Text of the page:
any information regarding his objection to wearing the
Badge. (Pl. Ex. 23, at 43.)

The next communication came in the form of a notification
letter to Mr. Sidelinger informing him that he was being
charged with conduct believed to be in violation of the
Pennsylvania School Code. (Pl. Ex. 18, Letter from Himes
and Fuller to Sidelinger, April 11, 2000.) The letter set
forth the charges as follows: Page 11

Be advised that you are being charged by the School
District Administration of the Harbor Creek School
District with conduct that may fall into one or more of
the following categories enumerated in the Pennsylvania
School Code: persistent negligence in the performance of
duties, willful neglect of duties, and persistent and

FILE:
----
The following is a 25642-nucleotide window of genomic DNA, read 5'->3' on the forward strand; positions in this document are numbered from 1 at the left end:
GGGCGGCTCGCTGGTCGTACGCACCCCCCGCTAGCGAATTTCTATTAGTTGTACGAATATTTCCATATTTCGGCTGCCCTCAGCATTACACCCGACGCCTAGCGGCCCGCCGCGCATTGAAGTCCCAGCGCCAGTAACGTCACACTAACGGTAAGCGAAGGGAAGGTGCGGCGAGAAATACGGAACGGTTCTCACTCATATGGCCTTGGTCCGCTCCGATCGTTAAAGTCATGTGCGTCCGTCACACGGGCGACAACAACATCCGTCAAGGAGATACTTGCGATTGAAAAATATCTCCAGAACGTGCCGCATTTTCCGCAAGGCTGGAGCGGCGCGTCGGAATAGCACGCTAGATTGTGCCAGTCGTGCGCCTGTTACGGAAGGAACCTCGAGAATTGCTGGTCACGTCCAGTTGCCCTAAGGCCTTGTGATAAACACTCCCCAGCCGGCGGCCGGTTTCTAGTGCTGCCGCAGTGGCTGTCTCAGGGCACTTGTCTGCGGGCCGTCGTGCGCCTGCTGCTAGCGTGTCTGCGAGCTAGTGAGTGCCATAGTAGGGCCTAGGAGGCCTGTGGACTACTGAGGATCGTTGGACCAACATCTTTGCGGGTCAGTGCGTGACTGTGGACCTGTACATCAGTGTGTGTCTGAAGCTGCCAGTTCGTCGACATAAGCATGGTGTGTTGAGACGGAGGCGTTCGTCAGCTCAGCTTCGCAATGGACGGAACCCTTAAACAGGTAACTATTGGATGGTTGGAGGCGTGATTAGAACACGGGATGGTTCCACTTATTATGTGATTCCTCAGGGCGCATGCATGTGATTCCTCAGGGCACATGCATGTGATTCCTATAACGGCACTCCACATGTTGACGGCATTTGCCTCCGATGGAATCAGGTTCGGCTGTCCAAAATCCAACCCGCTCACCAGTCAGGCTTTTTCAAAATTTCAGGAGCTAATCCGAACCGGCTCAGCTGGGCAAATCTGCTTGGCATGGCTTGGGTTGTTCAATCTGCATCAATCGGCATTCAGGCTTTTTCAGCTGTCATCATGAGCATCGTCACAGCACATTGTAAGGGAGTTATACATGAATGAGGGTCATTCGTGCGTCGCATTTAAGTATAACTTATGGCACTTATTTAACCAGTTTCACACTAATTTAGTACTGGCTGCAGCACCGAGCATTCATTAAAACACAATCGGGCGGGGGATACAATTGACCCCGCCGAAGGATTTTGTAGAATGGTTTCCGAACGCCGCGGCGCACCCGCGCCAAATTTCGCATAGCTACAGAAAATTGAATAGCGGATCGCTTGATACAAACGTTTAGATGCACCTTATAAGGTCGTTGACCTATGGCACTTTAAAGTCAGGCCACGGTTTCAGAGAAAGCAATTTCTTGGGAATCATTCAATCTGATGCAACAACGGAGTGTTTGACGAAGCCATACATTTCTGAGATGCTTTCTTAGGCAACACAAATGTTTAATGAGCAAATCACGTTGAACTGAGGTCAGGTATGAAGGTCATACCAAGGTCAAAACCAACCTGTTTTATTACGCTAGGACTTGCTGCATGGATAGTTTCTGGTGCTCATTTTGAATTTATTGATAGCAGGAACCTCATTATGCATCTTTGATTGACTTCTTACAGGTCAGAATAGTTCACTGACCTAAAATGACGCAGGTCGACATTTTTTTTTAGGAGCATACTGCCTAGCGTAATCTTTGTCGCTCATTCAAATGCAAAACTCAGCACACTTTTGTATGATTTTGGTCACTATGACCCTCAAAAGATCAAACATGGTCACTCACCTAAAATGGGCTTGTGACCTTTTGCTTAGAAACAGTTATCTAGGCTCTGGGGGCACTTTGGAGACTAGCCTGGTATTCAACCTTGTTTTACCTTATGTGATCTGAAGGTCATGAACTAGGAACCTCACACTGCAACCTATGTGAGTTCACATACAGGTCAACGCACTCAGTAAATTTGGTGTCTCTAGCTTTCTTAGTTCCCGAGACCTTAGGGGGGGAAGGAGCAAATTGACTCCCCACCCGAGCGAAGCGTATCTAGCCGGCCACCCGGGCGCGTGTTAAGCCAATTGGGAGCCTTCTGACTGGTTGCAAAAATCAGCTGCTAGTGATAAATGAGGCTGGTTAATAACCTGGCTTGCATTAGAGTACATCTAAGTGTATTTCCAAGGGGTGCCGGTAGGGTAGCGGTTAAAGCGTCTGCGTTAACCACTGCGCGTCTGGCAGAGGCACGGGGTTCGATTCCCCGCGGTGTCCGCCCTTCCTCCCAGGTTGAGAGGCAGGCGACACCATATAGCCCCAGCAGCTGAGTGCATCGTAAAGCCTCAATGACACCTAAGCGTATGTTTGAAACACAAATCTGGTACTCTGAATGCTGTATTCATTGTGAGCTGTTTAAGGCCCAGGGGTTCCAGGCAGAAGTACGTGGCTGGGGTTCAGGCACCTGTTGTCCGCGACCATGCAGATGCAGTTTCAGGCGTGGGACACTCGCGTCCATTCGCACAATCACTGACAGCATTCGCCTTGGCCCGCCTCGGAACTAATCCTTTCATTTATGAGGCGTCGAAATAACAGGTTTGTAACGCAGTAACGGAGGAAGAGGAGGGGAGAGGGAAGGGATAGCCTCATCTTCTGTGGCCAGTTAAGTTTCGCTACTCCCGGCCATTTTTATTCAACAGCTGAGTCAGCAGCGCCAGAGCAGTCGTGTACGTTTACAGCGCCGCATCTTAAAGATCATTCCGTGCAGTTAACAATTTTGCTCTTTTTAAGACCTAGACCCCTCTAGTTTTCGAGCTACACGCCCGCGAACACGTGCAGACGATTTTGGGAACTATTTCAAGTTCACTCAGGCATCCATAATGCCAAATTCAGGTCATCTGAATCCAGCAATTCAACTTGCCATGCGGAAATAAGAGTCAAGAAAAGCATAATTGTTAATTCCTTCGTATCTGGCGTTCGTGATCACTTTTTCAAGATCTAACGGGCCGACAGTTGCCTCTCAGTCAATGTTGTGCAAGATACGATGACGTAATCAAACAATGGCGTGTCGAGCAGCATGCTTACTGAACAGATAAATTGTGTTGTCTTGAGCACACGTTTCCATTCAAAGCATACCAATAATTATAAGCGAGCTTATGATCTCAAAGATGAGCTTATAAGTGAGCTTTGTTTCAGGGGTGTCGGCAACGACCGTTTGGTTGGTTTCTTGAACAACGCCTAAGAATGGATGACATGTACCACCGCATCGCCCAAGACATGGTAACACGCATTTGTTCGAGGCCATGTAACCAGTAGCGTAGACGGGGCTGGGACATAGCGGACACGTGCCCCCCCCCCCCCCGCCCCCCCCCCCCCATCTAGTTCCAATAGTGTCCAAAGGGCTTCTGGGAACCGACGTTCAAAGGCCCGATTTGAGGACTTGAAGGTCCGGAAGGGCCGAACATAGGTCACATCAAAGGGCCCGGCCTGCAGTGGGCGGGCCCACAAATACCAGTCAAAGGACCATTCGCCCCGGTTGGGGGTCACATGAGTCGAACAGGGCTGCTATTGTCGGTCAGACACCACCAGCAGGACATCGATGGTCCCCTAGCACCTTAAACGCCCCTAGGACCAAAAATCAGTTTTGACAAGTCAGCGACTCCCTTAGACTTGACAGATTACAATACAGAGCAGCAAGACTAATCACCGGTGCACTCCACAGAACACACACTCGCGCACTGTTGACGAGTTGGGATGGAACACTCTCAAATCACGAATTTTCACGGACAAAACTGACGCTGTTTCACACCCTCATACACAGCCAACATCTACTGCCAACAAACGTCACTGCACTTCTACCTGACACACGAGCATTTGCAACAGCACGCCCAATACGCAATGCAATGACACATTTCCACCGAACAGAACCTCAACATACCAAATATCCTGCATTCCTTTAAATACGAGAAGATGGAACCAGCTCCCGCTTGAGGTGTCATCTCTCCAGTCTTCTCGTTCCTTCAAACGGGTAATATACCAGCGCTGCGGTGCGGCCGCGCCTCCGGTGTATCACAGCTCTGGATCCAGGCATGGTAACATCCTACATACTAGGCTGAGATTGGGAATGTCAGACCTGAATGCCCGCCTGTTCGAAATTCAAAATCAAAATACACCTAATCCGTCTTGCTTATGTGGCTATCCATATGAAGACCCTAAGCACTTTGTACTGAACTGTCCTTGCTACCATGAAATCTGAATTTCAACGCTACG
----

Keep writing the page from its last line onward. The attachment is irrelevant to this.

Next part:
willful violation of or failure to comply with school laws
of this Commonwealth (including official directives of and
established policy of the Board of Directors). The conduct
that is believed to have violated the School Code relates
to your refusal to wear a District-issued photo
identification badge. Aggravating this situation has been
your failure to call in and report absences beginning on
March 14, 2000. You had been warned about this behavior,
and most recently received a 5-day suspension for it.
Nevertheless, you continue to ignore the directives of the
Administration. It also has been alleged that despite
requests for you to provide additional information and
assistance in compiling the grades for your classes in
your absence, you have refused to do so.

(Pl. Ex. 18.) A hearing before the Board was scheduled for